white calla lily

If you have a dog, you may have wondered if calla lilies are poisonous to them. The short answer is yes, calla lilies are considered poisonous to dogs. That being said, cases of dogs dying from eating lilies are rare. If your dog eats a calla lily, they will likely experience vomiting, diarrhea, and abdominal pain. In severe cases, they may also experience seizures or cardiac arrhythmias.

If you think your dog has eaten a calla lily, keep a close eye on them and contact your veterinarian or the ASPCA Animal Poison Control Center if you notice any symptoms or behavioral changes.

Why Are Calla Lilies Poisonous to Dogs?

The toxic principle in calla lilies is unknown, but it is thought to be similar to that of other true lilies (such as Easter lilies, tiger lilies, and stargazer lilies). Other lilies are believed to contain lycorine, a toxic compound that can cause severe kidney damage in dogs. Calla lilies also contain Insoluble calcium oxalate crystals, which can cause irritation and swelling of the mouth and throat.

What Part Of The Calla Lily Is Poisonous To Dogs?

All parts of the plant are poisonous, but the bulb is the most toxic. Even a small amount of bulb can cause toxicity in dogs. The least toxic part of the plant is the flower, but it still contains some toxins that can cause vomiting and diarrhea.

orange calla lily
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What Are the Clinical Signs of Calla Lily Poisoning in Dogs?

  • Vomiting
  • Diarrhea
  • Abdominal pain
  • Seizures
  • Cardiac arrhythmias

The most common clinical signs of calla lily poisoning in dogs are vomiting, diarrhea, and abdominal pain. In severe cases, dogs may also experience seizures or cardiac arrhythmias.

Will My Dog Die If They Eat Calla Lily?

If your dog eats a calla lily, they will likely experience vomiting, diarrhea, and abdominal pain. If treated in time, most dogs will recover from calla lily poisoning. However, in severe cases, dogs may die from cardiac arrhythmias or kidney failure. If you think your dog has eaten a calla lily, please contact your veterinarian or the ASPCA Animal Poison Control Center immediately.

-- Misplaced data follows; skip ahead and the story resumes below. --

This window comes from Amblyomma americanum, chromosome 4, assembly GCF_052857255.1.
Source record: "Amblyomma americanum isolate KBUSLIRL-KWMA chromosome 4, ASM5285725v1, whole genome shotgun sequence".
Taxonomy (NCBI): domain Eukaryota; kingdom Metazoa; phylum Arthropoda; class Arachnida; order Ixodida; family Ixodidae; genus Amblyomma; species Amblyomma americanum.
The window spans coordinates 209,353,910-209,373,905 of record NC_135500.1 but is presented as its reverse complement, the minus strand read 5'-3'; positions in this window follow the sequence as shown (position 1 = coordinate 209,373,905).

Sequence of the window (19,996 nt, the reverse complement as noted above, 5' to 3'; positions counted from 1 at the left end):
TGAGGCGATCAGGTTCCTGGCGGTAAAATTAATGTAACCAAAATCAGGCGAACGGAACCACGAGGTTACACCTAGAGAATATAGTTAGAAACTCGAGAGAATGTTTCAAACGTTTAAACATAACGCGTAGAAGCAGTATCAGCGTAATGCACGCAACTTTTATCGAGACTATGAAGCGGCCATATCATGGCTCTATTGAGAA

How is Calla Lily Poisoning Diagnosed in Dogs?

If you suspect your dog has eaten a calla lily, please contact your veterinarian or the ASPCA Animal Poison Control Center immediately. Your veterinarian will likely recommend bringing your dog in for an examination and will ask you about their recent history and clinical signs. A complete blood count, biochemistry profile, and urinalysis will likely be performed to assess your dog’s overall health and to look for any evidence of kidney damage. Your dog may also need to have an electrocardiogram (ECG) to check for cardiac arrhythmias.

How Is Calla Lily Poisoning Treated in Dogs?

There is no specific antidote for calla lily poisoning in dogs. Treatment will be based on the symptoms your dog is exhibiting. If your dog is vomiting, they will likely be given antiemetics to help control it. Diarrhea may be treated with diphenoxylate/atropine (Lomotil®) or loperamide (Imodium®). Severely affected dogs may need to be hospitalized for IV fluid therapy and close monitoring. In some cases, blood transfusions may be necessary.

How Can I Prevent Calla Lily Poisoning in Dogs?

The best way to prevent calla lily poisoning in dogs is to keep them away from the plants. If you have calla lilies in your home or garden, make sure they are out of your dog’s reach. If you think your dog has eaten a calla lily, please contact your veterinarian or the ASPCA Animal Poison Control Center immediately.

black dog vomiting on grass
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Standard Diet and Nutrition Needs For Dogs

Dogs need a balanced diet that includes all the nutrients they need to stay healthy. A good quality dog food should have all the nutrients your dog needs. If you are unsure about what to feed your dog, please consult your veterinarian. In general, look for a dog food with the following:

Protein: Dogs need protein for muscle development and repair. Protein can be found in meat, poultry, fish, eggs, and dairy products. It should be listed in the top three ingredients, preferably the first ingredient.

Fat: Dogs need fat for energy, to keep their skin and coat healthy, and to absorb vitamins. Fat can be found in meat, poultry, fish, dairy products, and certain oils.

Carbohydrates: Dogs need carbohydrates for energy and to maintain their digestive health. Carbohydrates can be found in grains, fruits, and vegetables.

Vitamins and Minerals: Dogs need vitamins and minerals for a variety of functions, including vision, immunity, and bone development.

The Bottom Line

Calla lilies are poisonous to dogs and can cause vomiting, diarrhea, and abdominal pain. In severe cases, dogs may also experience seizures or cardiac arrhythmias. If you think your dog has eaten a calla lily, please contact your veterinarian or the ASPCA Animal Poison Control Center immediately.


Featured Image Credit: Pixabay